Gravitational energy as the product of a field by a moment

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Hello!
I was wondering if it is possible to express the gravitational energy as a product of the gravitational field by a moment, as we do with the magnetic and electric energy? Would this require the existence of bodies with negative mass? How could we relate this to the existence or total energy of a gravitational wave?
 
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Ibix
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The source term for gravitational radiation is a time varying quadropole moment, if that's what you mean. There's no dipole term possible because mass is always positive.

As far as I'm aware the only time an energy of the gravitational field is completely well defined is in the stationary case, which is just the gravitational potential. But by definition a changing quadropole moment is not stationary, so I don't think this applies.
 
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PeterDonis
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Moderator's note: Moved thread to relativity forum.
 
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Vanadium 50
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I was wondering if it is possible to express the gravitational energy as a product of the gravitational field by a moment
You mean can we take U = mgh and arrange it like so: U = g(mh)? Sure. But why?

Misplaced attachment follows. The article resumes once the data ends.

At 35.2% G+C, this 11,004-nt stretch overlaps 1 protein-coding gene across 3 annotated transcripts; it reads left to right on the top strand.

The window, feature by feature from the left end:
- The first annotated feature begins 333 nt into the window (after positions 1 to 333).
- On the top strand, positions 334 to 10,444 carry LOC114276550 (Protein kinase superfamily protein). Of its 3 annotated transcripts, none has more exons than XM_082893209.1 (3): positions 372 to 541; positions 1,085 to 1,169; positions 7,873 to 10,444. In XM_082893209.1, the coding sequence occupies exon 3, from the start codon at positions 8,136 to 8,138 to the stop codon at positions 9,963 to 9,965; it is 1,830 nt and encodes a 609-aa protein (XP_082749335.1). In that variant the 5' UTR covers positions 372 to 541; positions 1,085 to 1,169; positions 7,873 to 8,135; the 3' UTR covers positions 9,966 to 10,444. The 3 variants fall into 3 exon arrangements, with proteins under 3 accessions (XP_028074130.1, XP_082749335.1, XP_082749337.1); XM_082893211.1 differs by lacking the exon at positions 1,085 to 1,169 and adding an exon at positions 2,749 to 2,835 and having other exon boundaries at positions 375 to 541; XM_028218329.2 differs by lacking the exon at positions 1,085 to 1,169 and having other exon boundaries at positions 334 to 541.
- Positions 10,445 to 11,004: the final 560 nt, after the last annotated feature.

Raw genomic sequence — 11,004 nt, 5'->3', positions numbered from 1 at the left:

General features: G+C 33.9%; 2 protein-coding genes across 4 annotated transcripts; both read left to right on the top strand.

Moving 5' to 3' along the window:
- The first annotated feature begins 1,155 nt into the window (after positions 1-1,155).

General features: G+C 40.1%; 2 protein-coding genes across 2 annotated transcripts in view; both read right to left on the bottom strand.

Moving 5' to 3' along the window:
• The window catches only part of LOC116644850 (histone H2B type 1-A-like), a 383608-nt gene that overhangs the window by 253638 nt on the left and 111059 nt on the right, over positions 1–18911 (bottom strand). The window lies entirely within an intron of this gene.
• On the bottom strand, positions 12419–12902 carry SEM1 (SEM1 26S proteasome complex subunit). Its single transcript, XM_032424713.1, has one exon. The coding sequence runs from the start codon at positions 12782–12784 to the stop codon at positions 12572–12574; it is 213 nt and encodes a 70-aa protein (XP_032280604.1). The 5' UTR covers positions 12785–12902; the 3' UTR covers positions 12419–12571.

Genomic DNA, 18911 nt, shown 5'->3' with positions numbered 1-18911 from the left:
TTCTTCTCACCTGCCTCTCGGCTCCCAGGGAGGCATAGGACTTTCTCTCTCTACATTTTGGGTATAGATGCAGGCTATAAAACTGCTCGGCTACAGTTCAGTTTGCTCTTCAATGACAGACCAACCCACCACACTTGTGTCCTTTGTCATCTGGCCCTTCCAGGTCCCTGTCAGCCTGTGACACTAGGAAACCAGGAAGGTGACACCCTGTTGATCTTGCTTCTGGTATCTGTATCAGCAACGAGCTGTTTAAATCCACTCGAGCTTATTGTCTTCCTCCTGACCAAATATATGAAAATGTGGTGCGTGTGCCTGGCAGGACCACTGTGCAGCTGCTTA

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pervect
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Hello!
I was wondering if it is possible to express the gravitational energy as a product of the gravitational field by a moment, as we do with the magnetic and electric energy? Would this require the existence of bodies with negative mass? How could we relate this to the existence or total energy of a gravitational wave?
We've got about three different restricted definitions of energy in GR that I'm aware of, which in general are derived from the metric, and not from a 'gravitational field', which is a bit vague. These are due to Bondi, ADM, and Komarr, and none of them are in the form of mgh, which I am guessing what you mean by the product of a field (g) and a moment (mh). So I'd venture to say the answer is "no".

Most of the definitions we have of energy require asymptotic flatness, so they don't apply to an infinite expanding universe. Komarr's defintion is linked to Noether's theorem, which arose from Hilbert's investigations into energy in GR, and requires time translation symmetry. It also doesn't apply to an infinite expanding universe.
 
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